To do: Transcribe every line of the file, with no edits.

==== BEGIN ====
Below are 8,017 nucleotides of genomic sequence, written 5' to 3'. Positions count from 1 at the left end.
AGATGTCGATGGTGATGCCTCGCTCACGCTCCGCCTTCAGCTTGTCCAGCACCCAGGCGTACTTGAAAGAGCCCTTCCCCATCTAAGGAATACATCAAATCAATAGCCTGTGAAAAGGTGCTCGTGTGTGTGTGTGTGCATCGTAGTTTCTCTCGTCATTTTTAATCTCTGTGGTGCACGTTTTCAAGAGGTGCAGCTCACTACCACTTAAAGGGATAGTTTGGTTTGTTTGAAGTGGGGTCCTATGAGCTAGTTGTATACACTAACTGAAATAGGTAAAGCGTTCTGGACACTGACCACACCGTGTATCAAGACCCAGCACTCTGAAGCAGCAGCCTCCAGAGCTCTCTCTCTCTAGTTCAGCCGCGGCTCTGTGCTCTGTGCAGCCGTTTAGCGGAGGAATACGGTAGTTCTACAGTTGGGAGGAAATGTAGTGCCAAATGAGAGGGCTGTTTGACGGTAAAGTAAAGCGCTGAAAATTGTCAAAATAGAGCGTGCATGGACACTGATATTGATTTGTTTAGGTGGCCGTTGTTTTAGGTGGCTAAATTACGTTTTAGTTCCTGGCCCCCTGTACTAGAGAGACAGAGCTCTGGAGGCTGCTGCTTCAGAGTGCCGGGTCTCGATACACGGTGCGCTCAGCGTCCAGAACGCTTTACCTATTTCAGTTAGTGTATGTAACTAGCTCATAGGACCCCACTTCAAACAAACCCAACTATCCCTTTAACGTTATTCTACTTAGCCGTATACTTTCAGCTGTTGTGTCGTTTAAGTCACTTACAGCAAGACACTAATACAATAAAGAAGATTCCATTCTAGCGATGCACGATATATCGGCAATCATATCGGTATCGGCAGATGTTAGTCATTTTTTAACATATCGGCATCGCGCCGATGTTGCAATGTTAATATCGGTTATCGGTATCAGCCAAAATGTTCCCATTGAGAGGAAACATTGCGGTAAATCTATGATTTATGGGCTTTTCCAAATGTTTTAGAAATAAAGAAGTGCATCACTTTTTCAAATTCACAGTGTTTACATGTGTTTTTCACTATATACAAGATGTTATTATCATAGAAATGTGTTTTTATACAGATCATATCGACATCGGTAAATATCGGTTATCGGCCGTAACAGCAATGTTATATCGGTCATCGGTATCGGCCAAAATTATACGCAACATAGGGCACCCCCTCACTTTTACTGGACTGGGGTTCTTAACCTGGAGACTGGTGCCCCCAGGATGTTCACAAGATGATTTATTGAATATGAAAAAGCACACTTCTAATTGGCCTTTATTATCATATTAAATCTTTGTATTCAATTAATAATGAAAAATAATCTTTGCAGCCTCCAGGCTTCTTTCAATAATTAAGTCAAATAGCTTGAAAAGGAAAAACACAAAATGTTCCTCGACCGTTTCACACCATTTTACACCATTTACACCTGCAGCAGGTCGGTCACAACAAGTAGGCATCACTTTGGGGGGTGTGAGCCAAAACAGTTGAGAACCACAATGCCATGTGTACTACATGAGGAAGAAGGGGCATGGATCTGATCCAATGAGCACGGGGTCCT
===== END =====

Below are 8,017 nucleotides of genomic sequence, written 5' to 3'. Positions count from 1 at the left end.
AGATGTCGATGGTGATGCCTCGCTCACGCTCCGCCTTCAGCTTGTCCAGCACCCAGGCGTACTTGAAAGAGCCCTTCCCCATCTAAGGAATACATCAAATCAATAGCCTGTGAAAAGGTGCTCGTGTGTGTGTGTGTGCATCGTAGTTTCTCTCGTCATTTTTAATCTCTGTGGTGCACGTTTTCAAGAGGTGCAGCTCACTACCACTTAAAGGGATAGTTTGGTTTGTTTGAAGTGGGGTCCTATGAGCTAGTTGTATACACTAACTGAAATAGGTAAAGCGTTCTGGACACTGACCACACCGTGTATCAAGACCCAGCACTCTGAAGCAGCAGCCTCCAGAGCTCTCTCTCTCTAGTTCAGCCGCGGCTCTGTGCTCTGTGCAGCCGTTTAGCGGAGGAATACGGTAGTTCTACAGTTGGGAGGAAATGTAGTGCCAAATGAGAGGGCTGTTTGACGGTAAAGTAAAGCGCTGAAAATTGTCAAAATAGAGCGTGCATGGACACTGATATTGATTTGTTTAGGTGGCCGTTGTTTTAGGTGGCTAAATTACGTTTTAGTTCCTGGCCCCCTGTACTAGAGAGACAGAGCTCTGGAGGCTGCTGCTTCAGAGTGCCGGGTCTCGATACACGGTGCGCTCAGCGTCCAGAACGCTTTACCTATTTCAGTTAGTGTATGTAACTAGCTCATAGGACCCCACTTCAAACAAACCCAACTATCCCTTTAACGTTATTCTACTTAGCCGTATACTTTCAGCTGTTGTGTCGTTTAAGTCACTTACAGCAAGACACTAATACAATAAAGAAGATTCCATTCTAGCGATGCACGATATATCGGCAATCATATCGGTATCGGCAGATGTTAGTCATTTTTTAACATATCGGCATCGCGCCGATGTTGCAATGTTAATATCGGTTATCGGTATCAGCCAAAATGTTCCCATTGAGAGGAAACATTGCGGTAAATCTATGATTTATGGGCTTTTCCAAATGTTTTAGAAATAAAGAAGTGCATCACTTTTTCAAATTCACAGTGTTTACATGTGTTTTTCACTATATACAAGATGTTATTATCATAGAAATGTGTTTTTATACAGATCATATCGACATCGGTAAATATCGGTTATCGGCCGTAACAGCAATGTTATATCGGTCATCGGTATCGGCCAAAATTATACGCAACATAGGGCACCCCCTCACTTTTACTGGACTGGGGTTCTTAACCTGGAGACTGGTGCCCCCAGGATGTTCACAAGATGATTTATTGAATATGAAAAAGCACACTTCTAATTGGCCTTTATTATCATATTAAATCTTTGTATTCAATTAATAATGAAAAATAATCTTTGCAGCCTCCAGGCTTCTTTCAATAATTAAGTCAAATAGCTTGAAAAGGAAAAACACAAAATGTTCCTCGACCGTTTCACACCATTTTACACCATTTACACCTGCAGCAGGTCGGTCACAACAAGTAGGCATCACTTTGGGGGGTGTGAGCCAAAACAGTTGAGAACCACAATGCCATGTGTACTACATGAGGAAGAAGGGGCATGGATCTGATCCAATGAGCACGGGGTCCT